OBJECTIVE. A physiologic predisposition toward hypertension is theorized to result from the combination of intrauterine growth restriction followed by rapid catch-up growth. The objective of this study was to evaluate the effects of birth weight and weight gain during childhood on the risk for high blood pressure in childhood and to identify discrete periods of catch-up growth that put children with intrauterine growth restriction at increased risk for the development of high blood pressure later in life. METHODS. The US Collaborative Perinatal Project (1959-1974) studied 55 908 pregnancies in an observational cohort at 12 medical centers in the United States and followed the offspring through 7 years of age. All white or black children who were born at term and completed the follow-up without kidney or heart disease were included in this posthoc analysis. z scores were calculated for weight at birth, 4 months, 1 year, 4 years, and 7 years on the basis of study means and SD. Changes in z scores were calculated for each interval. RESULTS. Each 1-kg increase in birth weight increased the odds for high systolic blood pressure by 2.19 and high diastolic blood pressure by 1.82 when race and change in weight z scores were also included in the regression model. An increase in weight z score of 1 SD above the previous weight z score increased the odds for high systolic blood pressure at 7 years by 1.65 (birth to 4 months), 1.79 (4 months to 1 year), 1.71 (1-4 years), and 1.94 (4-7 years) in the full model. White race increased the odds for high systolic blood pressure by 1.51. CONCLUSIONS. In this large biracial US cohort, infants who were small for gestational age were not at increased risk for high blood pressure at 7 years of age. However, children who crossed weight percentiles upward during early childhood did demonstrate an increased risk.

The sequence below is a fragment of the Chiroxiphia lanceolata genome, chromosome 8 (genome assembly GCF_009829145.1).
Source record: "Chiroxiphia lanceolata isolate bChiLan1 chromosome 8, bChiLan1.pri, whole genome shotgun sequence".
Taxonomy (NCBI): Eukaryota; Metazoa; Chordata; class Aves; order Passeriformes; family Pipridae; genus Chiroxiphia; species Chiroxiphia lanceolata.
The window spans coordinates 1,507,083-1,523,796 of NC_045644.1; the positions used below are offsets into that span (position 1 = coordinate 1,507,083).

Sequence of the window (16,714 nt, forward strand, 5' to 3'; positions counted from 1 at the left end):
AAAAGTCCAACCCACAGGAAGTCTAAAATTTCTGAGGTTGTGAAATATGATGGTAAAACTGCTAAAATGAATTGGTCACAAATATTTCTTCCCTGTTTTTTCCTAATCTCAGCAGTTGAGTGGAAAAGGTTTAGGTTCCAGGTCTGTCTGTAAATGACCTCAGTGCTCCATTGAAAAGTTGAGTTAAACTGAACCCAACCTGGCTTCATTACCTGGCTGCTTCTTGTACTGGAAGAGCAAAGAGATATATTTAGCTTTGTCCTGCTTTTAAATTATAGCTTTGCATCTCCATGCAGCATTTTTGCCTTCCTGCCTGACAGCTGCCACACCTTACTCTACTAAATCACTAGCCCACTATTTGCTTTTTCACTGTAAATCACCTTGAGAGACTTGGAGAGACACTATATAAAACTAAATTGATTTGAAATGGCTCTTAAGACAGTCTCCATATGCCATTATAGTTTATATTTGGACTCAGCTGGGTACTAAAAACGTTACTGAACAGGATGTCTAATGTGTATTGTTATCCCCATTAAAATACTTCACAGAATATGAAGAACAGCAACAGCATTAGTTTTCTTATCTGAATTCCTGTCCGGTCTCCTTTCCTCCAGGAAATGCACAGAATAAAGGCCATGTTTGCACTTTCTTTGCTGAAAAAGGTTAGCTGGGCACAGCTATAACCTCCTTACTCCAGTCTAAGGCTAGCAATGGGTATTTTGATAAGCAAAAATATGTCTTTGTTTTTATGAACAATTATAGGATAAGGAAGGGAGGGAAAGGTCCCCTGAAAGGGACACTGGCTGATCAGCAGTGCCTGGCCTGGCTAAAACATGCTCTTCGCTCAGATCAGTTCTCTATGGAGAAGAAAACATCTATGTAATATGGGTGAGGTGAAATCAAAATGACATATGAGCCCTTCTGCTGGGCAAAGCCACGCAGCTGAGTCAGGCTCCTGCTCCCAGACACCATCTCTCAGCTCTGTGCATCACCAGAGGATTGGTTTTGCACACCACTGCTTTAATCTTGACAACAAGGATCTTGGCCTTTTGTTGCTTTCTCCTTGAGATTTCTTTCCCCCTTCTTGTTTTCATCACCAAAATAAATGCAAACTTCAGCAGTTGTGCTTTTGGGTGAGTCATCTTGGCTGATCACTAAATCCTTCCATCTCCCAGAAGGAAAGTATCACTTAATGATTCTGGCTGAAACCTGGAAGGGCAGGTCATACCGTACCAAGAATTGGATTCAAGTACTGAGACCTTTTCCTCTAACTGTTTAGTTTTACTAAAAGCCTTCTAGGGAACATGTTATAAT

- Barker hypothesis
- Catch-up growth
- Intrauterine growth restriction
ASJC Scopus subject areas
- Pediatrics, Perinatology, and Child Health